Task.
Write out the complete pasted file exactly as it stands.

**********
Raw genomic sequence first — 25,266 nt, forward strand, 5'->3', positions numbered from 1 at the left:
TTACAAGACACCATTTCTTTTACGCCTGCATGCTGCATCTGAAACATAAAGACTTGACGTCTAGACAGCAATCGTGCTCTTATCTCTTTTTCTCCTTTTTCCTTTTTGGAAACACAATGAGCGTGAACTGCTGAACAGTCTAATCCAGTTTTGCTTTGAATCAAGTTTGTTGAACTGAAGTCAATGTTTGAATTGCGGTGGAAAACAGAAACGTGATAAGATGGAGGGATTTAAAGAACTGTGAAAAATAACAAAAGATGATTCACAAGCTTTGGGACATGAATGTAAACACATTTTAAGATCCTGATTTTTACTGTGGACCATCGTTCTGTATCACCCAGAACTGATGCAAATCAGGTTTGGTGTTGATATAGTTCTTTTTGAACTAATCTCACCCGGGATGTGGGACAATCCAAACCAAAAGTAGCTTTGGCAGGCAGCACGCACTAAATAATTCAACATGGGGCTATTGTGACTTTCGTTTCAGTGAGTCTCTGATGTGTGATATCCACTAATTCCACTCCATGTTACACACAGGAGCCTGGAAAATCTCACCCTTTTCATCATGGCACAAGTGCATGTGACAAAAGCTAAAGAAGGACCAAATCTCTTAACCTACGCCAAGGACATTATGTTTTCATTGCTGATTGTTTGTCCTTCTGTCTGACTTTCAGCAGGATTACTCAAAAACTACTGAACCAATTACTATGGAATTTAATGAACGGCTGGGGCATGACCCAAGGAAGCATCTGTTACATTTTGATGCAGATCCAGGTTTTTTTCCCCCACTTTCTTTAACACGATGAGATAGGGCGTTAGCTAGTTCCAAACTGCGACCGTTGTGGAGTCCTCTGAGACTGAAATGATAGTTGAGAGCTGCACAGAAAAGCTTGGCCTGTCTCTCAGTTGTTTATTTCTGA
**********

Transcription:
Raw genomic sequence first — 25,266 nt, forward strand, 5'->3', positions numbered from 1 at the left:
TTACAAGACACCATTTCTTTTACGCCTGCATGCTGCATCTGAAACATAAAGACTTGACGTCTAGACAGCAATCGTGCTCTTATCTCTTTTTCTCCTTTTTCCTTTTTGGAAACACAATGAGCGTGAACTGCTGAACAGTCTAATCCAGTTTTGCTTTGAATCAAGTTTGTTGAACTGAAGTCAATGTTTGAATTGCGGTGGAAAACAGAAACGTGATAAGATGGAGGGATTTAAAGAACTGTGAAAAATAACAAAAGATGATTCACAAGCTTTGGGACATGAATGTAAACACATTTTAAGATCCTGATTTTTACTGTGGACCATCGTTCTGTATCACCCAGAACTGATGCAAATCAGGTTTGGTGTTGATATAGTTCTTTTTGAACTAATCTCACCCGGGATGTGGGACAATCCAAACCAAAAGTAGCTTTGGCAGGCAGCACGCACTAAATAATTCAACATGGGGCTATTGTGACTTTCGTTTCAGTGAGTCTCTGATGTGTGATATCCACTAATTCCACTCCATGTTACACACAGGAGCCTGGAAAATCTCACCCTTTTCATCATGGCACAAGTGCATGTGACAAAAGCTAAAGAAGGACCAAATCTCTTAACCTACGCCAAGGACATTATGTTTTCATTGCTGATTGTTTGTCCTTCTGTCTGACTTTCAGCAGGATTACTCAAAAACTACTGAACCAATTACTATGGAATTTAATGAACGGCTGGGGCATGACCCAAGGAAGCATCTGTTACATTTTGATGCAGATCCAGGTTTTTTTCCCCCACTTTCTTTAACACGATGAGATAGGGCGTTAGCTAGTTCCAAACTGCGACCGTTGTGGAGTCCTCTGAGACTGAAATGATAGTTGAGAGCTGCACAGAAAAGCTTGGCCTGTCTCTCAGTTGTTTATTTCTGA